Many investors hoped Bitcoin’s price would rally as pressure increases on emerging market currencies like the Turkish Lira. Instead, Bitcoin is following the downward trend of these currencies.
Economist Panos Mourdoukoutas, writing for Forbes, describes the prospect of Bitcoin replacing national currencies as a myth.
Bitcoin Following Trend Set by Turkey and Argentina
Mourdoukoutas believes that Bitcoin (BTC) [coin_price] is following the crash of emerging market currencies like those in countries like Turkey and Argentina. These countries have massive US dollar debts, and their home investors are seeking new opportunities to protect their wealth. Instead of looking to Bitcoin and other cryptocurrencies as a new investment vehicle as some might expect, these investors are looking elsewhere. This includes traditional investment opportunity of gold.
Strangely enough, Bitcoin’s performance is currently mirroring the historic performance of gold as an asset.
Unlikely to Change
Mourdoukoutas cited Clement Thibault, Senior Analyst at Investing.com, who expects that people with the “technical ability to buy into Bitcoin would have done so by now.” Thibault doesn’t expect emerging markets to positively impact Bitcoin’s price in the near future stating:
I’m not convinced emerging countries are capable of moving the needle enough, especially after significant devaluations in their local currencies.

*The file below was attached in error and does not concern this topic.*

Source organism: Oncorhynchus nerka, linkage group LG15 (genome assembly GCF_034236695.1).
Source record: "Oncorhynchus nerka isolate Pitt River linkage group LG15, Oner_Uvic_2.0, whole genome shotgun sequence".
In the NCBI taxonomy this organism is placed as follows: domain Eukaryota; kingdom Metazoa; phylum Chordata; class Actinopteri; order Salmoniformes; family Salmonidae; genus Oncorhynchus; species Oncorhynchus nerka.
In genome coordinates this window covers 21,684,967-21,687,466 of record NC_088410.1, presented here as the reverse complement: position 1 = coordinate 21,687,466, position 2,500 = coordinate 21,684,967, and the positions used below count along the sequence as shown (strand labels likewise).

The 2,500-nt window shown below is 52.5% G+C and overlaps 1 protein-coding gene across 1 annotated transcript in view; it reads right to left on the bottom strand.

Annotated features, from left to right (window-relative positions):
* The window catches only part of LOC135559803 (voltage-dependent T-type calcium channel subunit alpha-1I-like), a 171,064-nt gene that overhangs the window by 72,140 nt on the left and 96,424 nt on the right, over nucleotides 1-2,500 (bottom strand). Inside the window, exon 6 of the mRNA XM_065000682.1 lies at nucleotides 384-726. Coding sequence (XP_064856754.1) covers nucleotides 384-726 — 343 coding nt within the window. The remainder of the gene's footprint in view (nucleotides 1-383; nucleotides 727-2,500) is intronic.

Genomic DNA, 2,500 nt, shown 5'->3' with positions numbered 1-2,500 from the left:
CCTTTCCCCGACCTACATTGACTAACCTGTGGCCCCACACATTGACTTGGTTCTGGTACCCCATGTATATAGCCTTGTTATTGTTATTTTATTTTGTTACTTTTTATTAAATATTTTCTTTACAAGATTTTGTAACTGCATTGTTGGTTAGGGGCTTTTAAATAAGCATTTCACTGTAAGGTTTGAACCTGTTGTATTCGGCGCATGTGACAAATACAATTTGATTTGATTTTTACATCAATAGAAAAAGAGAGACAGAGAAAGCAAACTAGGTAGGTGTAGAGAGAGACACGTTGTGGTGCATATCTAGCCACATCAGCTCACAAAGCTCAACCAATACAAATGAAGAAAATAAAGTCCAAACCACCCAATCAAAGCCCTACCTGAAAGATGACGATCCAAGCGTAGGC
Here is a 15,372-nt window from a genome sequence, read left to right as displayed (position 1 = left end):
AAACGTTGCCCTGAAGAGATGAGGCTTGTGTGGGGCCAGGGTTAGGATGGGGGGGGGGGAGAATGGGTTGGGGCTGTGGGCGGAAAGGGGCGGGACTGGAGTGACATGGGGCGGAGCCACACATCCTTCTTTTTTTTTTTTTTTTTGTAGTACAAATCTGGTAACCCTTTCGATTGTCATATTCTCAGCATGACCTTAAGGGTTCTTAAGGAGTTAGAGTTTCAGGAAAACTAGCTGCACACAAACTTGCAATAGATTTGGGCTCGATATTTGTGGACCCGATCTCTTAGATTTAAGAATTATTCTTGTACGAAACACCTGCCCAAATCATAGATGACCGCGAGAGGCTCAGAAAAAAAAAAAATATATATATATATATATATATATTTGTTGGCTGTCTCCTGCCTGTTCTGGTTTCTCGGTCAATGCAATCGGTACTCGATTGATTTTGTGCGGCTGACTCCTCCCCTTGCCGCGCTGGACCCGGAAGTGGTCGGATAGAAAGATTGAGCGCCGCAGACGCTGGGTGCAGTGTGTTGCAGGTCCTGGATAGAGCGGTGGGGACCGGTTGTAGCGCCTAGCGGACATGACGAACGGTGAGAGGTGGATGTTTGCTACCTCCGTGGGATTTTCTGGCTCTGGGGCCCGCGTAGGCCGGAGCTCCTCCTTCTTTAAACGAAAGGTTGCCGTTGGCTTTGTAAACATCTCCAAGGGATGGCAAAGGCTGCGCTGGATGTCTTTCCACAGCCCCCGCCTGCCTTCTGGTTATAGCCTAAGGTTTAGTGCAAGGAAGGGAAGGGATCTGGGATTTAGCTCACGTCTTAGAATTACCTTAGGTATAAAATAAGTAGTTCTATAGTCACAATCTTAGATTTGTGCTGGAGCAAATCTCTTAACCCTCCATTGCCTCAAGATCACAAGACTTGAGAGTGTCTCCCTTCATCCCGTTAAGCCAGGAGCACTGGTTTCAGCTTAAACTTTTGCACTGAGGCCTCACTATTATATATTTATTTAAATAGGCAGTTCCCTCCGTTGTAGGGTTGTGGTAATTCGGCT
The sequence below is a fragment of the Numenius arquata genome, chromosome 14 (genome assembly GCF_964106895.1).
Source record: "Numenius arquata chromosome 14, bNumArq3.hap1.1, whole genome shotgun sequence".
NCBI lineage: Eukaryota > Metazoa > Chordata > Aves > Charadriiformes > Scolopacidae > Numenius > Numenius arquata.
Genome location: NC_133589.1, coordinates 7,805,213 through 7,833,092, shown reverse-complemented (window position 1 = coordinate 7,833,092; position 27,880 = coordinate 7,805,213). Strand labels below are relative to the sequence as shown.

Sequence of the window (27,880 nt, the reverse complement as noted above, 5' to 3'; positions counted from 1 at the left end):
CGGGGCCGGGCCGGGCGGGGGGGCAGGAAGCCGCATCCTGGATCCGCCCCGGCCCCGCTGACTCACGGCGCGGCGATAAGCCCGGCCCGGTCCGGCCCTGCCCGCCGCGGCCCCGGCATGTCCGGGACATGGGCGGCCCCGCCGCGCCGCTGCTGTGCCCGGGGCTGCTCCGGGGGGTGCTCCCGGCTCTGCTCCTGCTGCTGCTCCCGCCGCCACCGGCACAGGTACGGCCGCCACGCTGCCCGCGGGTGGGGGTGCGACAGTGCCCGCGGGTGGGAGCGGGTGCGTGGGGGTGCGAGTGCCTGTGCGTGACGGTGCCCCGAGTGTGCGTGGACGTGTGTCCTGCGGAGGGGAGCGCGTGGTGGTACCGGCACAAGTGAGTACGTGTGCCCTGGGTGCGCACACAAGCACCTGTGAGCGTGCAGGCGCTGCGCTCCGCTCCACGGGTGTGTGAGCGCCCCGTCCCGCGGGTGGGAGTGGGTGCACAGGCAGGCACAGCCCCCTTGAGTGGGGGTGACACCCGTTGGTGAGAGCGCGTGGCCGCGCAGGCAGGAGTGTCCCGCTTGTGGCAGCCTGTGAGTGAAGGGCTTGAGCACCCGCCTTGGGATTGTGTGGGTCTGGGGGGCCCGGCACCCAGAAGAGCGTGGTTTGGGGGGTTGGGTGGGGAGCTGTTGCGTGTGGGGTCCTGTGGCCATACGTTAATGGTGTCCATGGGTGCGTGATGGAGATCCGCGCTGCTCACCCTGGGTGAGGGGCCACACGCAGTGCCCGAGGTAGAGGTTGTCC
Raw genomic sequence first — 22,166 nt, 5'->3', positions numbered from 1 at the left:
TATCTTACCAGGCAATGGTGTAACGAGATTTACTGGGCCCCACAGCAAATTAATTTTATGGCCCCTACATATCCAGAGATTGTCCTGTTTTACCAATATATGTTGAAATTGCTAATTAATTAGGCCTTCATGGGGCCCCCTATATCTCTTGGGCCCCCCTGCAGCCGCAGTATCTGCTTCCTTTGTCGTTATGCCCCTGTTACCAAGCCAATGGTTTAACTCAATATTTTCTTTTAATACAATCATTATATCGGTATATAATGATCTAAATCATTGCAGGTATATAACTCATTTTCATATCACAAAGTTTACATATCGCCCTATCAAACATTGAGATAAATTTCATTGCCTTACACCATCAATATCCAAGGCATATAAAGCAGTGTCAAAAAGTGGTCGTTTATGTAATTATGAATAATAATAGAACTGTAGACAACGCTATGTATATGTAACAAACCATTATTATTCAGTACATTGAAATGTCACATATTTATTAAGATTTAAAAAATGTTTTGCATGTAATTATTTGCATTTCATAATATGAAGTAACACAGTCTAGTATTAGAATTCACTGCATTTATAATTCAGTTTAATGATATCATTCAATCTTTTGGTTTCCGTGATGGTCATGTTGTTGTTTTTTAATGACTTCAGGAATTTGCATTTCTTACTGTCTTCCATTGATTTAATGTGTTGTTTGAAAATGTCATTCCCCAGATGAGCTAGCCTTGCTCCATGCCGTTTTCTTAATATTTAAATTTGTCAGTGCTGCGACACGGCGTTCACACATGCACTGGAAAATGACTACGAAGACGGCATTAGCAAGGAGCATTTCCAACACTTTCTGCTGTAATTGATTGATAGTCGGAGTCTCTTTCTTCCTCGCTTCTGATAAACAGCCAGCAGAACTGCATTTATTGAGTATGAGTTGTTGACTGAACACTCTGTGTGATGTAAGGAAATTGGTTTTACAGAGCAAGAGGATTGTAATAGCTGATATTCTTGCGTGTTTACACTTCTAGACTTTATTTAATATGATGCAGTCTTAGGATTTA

A Damaging Drop for Bitcoin
Bitcoin’s price fell more than 15% in 24 hours in recent days, creating what Rob Sluymer of Fundstrat Global Advisors describes as a “damaging drop.” The cryptocurrency slid below its 100-day moving average — an indicator of momentum that could point to further trouble.
Many investors hoped Bitcoin’s price would rally as pressure increases on emerging market currencies like the Turkish Lira.
CME Trader Brian Stutland is predicting a September rise for Bitcoin and a return to $7250, despite recent performance.
A Reserve Currency?
Placeholder VC partner Chris Burniske said in a new analysis this week that Bitcoin is actually “functioning well as a reserve currency.” Burniske finds that Bitcoin is performing as expected from a reserve asset of choice.
Although the theories and expectations regarding Bitcoin’s long-term durability vary greatly, short-term investors are once again holding their breaths and peering at the charts.
What are your thoughts on Bitcoin’s current performance? What do you think is the cause, and what next for Bitcoin? Let us know in the comments below.
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